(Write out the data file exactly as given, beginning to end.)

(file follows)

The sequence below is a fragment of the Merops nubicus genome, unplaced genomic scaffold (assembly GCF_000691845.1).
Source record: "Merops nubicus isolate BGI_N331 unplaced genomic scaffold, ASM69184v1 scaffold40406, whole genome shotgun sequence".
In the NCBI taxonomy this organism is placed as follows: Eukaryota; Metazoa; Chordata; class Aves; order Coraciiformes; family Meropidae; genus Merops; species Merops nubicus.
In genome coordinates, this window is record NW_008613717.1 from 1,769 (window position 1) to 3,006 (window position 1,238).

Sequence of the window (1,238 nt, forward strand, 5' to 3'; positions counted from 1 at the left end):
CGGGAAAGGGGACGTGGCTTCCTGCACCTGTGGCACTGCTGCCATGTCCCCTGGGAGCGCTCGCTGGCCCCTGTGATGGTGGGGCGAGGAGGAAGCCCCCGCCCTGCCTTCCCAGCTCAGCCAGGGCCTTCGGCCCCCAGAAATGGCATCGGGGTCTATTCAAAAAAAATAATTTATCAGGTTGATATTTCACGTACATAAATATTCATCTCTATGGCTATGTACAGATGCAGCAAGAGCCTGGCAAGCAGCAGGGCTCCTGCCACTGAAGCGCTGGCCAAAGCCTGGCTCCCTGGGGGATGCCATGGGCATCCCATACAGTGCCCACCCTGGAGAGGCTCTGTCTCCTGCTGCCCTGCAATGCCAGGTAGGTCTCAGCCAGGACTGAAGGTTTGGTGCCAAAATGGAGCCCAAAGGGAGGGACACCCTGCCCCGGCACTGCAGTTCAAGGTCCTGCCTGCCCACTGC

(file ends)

The sequence below is a fragment of the Merops nubicus genome, unplaced genomic scaffold (assembly GCF_000691845.1).
Source record: "Merops nubicus isolate BGI_N331 unplaced genomic scaffold, ASM69184v1 scaffold40406, whole genome shotgun sequence".
In the NCBI taxonomy this organism is placed as follows: Eukaryota; Metazoa; Chordata; class Aves; order Coraciiformes; family Meropidae; genus Merops; species Merops nubicus.
In genome coordinates, this window is record NW_008613717.1 from 1,769 (window position 1) to 3,006 (window position 1,238).

Sequence of the window (1,238 nt, forward strand, 5' to 3'; positions counted from 1 at the left end):
CGGGAAAGGGGACGTGGCTTCCTGCACCTGTGGCACTGCTGCCATGTCCCCTGGGAGCGCTCGCTGGCCCCTGTGATGGTGGGGCGAGGAGGAAGCCCCCGCCCTGCCTTCCCAGCTCAGCCAGGGCCTTCGGCCCCCAGAAATGGCATCGGGGTCTATTCAAAAAAAATAATTTATCAGGTTGATATTTCACGTACATAAATATTCATCTCTATGGCTATGTACAGATGCAGCAAGAGCCTGGCAAGCAGCAGGGCTCCTGCCACTGAAGCGCTGGCCAAAGCCTGGCTCCCTGGGGGATGCCATGGGCATCCCATACAGTGCCCACCCTGGAGAGGCTCTGTCTCCTGCTGCCCTGCAATGCCAGGTAGGTCTCAGCCAGGACTGAAGGTTTGGTGCCAAAATGGAGCCCAAAGGGAGGGACACCCTGCCCCGGCACTGCAGTTCAAGGTCCTGCCTGCCCACTGC